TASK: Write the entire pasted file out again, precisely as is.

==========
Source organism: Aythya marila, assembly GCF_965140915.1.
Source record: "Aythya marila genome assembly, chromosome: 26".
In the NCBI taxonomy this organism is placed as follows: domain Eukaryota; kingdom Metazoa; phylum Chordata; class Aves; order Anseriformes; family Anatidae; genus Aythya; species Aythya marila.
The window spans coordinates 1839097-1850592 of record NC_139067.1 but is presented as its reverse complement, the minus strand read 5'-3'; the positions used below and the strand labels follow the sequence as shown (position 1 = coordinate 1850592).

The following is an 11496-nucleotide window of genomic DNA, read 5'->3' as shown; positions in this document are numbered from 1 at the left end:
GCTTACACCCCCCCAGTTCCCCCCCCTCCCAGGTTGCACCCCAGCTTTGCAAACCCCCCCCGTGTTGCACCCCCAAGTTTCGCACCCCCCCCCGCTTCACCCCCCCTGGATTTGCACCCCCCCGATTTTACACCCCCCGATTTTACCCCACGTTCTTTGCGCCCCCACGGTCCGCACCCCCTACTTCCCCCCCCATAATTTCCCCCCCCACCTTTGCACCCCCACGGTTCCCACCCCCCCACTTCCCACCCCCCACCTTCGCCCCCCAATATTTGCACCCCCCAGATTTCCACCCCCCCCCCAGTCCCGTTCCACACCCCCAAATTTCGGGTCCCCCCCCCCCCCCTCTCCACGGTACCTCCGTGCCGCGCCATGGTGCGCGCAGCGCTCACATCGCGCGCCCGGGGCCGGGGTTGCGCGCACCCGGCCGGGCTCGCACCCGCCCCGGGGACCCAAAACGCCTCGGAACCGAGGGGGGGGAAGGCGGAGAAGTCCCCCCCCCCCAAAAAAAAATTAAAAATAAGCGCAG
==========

Source organism: Aythya marila, assembly GCF_965140915.1.
Source record: "Aythya marila genome assembly, chromosome: 26".
In the NCBI taxonomy this organism is placed as follows: domain Eukaryota; kingdom Metazoa; phylum Chordata; class Aves; order Anseriformes; family Anatidae; genus Aythya; species Aythya marila.
The window spans coordinates 1839097-1850592 of record NC_139067.1 but is presented as its reverse complement, the minus strand read 5'-3'; the positions used below and the strand labels follow the sequence as shown (position 1 = coordinate 1850592).

The following is an 11496-nucleotide window of genomic DNA, read 5'->3' as shown; positions in this document are numbered from 1 at the left end:
GCTTACACCCCCCCAGTTCCCCCCCCTCCCAGGTTGCACCCCAGCTTTGCAAACCCCCCCCGTGTTGCACCCCCAAGTTTCGCACCCCCCCCCGCTTCACCCCCCCTGGATTTGCACCCCCCCGATTTTACACCCCCCGATTTTACCCCACGTTCTTTGCGCCCCCACGGTCCGCACCCCCTACTTCCCCCCCCATAATTTCCCCCCCCACCTTTGCACCCCCACGGTTCCCACCCCCCCACTTCCCACCCCCCACCTTCGCCCCCCAATATTTGCACCCCCCAGATTTCCACCCCCCCCCCAGTCCCGTTCCACACCCCCAAATTTCGGGTCCCCCCCCCCCCCCTCTCCACGGTACCTCCGTGCCGCGCCATGGTGCGCGCAGCGCTCACATCGCGCGCCCGGGGCCGGGGTTGCGCGCACCCGGCCGGGCTCGCACCCGCCCCGGGGACCCAAAACGCCTCGGAACCGAGGGGGGGGAAGGCGGAGAAGTCCCCCCCCCCCAAAAAAAAATTAAAAATAAGCGCAG